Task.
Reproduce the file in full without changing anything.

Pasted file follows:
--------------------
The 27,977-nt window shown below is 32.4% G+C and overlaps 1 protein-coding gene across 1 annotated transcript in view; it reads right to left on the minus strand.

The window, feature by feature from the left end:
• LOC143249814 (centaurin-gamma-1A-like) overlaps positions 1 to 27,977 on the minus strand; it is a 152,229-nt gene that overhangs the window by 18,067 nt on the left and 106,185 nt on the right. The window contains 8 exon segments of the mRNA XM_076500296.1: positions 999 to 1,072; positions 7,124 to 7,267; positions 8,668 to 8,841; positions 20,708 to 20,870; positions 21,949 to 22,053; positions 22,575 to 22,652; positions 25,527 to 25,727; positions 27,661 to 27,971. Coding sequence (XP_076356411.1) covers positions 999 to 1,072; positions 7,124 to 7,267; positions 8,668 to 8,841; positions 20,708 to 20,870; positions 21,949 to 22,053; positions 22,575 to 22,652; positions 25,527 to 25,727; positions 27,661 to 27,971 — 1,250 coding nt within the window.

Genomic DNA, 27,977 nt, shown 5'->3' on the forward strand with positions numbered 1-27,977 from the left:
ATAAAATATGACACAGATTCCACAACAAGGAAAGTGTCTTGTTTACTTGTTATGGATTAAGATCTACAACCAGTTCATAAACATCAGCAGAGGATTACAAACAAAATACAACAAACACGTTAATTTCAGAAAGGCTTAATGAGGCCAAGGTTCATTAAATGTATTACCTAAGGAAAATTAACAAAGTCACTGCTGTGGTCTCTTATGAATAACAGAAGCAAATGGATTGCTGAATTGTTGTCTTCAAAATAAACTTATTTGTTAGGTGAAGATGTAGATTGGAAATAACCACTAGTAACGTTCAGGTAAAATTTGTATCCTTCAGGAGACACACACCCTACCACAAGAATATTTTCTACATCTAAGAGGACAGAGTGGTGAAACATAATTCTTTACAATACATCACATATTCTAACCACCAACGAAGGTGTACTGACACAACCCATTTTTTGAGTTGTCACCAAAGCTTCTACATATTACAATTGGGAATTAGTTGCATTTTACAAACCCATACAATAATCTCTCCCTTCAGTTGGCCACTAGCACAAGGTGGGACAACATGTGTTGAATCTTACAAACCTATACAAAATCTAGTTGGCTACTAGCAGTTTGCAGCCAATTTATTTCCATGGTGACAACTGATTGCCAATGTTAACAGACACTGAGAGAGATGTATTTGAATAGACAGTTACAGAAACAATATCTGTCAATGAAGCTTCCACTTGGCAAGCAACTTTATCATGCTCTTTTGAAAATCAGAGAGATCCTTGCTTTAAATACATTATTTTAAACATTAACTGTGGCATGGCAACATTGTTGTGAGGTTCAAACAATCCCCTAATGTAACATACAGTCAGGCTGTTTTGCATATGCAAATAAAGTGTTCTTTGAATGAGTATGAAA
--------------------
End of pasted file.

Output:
The 27,977-nt window shown below is 32.4% G+C and overlaps 1 protein-coding gene across 1 annotated transcript in view; it reads right to left on the minus strand.

The window, feature by feature from the left end:
• LOC143249814 (centaurin-gamma-1A-like) overlaps positions 1 to 27,977 on the minus strand; it is a 152,229-nt gene that overhangs the window by 18,067 nt on the left and 106,185 nt on the right. The window contains 8 exon segments of the mRNA XM_076500296.1: positions 999 to 1,072; positions 7,124 to 7,267; positions 8,668 to 8,841; positions 20,708 to 20,870; positions 21,949 to 22,053; positions 22,575 to 22,652; positions 25,527 to 25,727; positions 27,661 to 27,971. Coding sequence (XP_076356411.1) covers positions 999 to 1,072; positions 7,124 to 7,267; positions 8,668 to 8,841; positions 20,708 to 20,870; positions 21,949 to 22,053; positions 22,575 to 22,652; positions 25,527 to 25,727; positions 27,661 to 27,971 — 1,250 coding nt within the window.

Genomic DNA, 27,977 nt, shown 5'->3' on the forward strand with positions numbered 1-27,977 from the left:
ATAAAATATGACACAGATTCCACAACAAGGAAAGTGTCTTGTTTACTTGTTATGGATTAAGATCTACAACCAGTTCATAAACATCAGCAGAGGATTACAAACAAAATACAACAAACACGTTAATTTCAGAAAGGCTTAATGAGGCCAAGGTTCATTAAATGTATTACCTAAGGAAAATTAACAAAGTCACTGCTGTGGTCTCTTATGAATAACAGAAGCAAATGGATTGCTGAATTGTTGTCTTCAAAATAAACTTATTTGTTAGGTGAAGATGTAGATTGGAAATAACCACTAGTAACGTTCAGGTAAAATTTGTATCCTTCAGGAGACACACACCCTACCACAAGAATATTTTCTACATCTAAGAGGACAGAGTGGTGAAACATAATTCTTTACAATACATCACATATTCTAACCACCAACGAAGGTGTACTGACACAACCCATTTTTTGAGTTGTCACCAAAGCTTCTACATATTACAATTGGGAATTAGTTGCATTTTACAAACCCATACAATAATCTCTCCCTTCAGTTGGCCACTAGCACAAGGTGGGACAACATGTGTTGAATCTTACAAACCTATACAAAATCTAGTTGGCTACTAGCAGTTTGCAGCCAATTTATTTCCATGGTGACAACTGATTGCCAATGTTAACAGACACTGAGAGAGATGTATTTGAATAGACAGTTACAGAAACAATATCTGTCAATGAAGCTTCCACTTGGCAAGCAACTTTATCATGCTCTTTTGAAAATCAGAGAGATCCTTGCTTTAAATACATTATTTTAAACATTAACTGTGGCATGGCAACATTGTTGTGAGGTTCAAACAATCCCCTAATGTAACATACAGTCAGGCTGTTTTGCATATGCAAATAAAGTGTTCTTTGAATGAGTATGAAA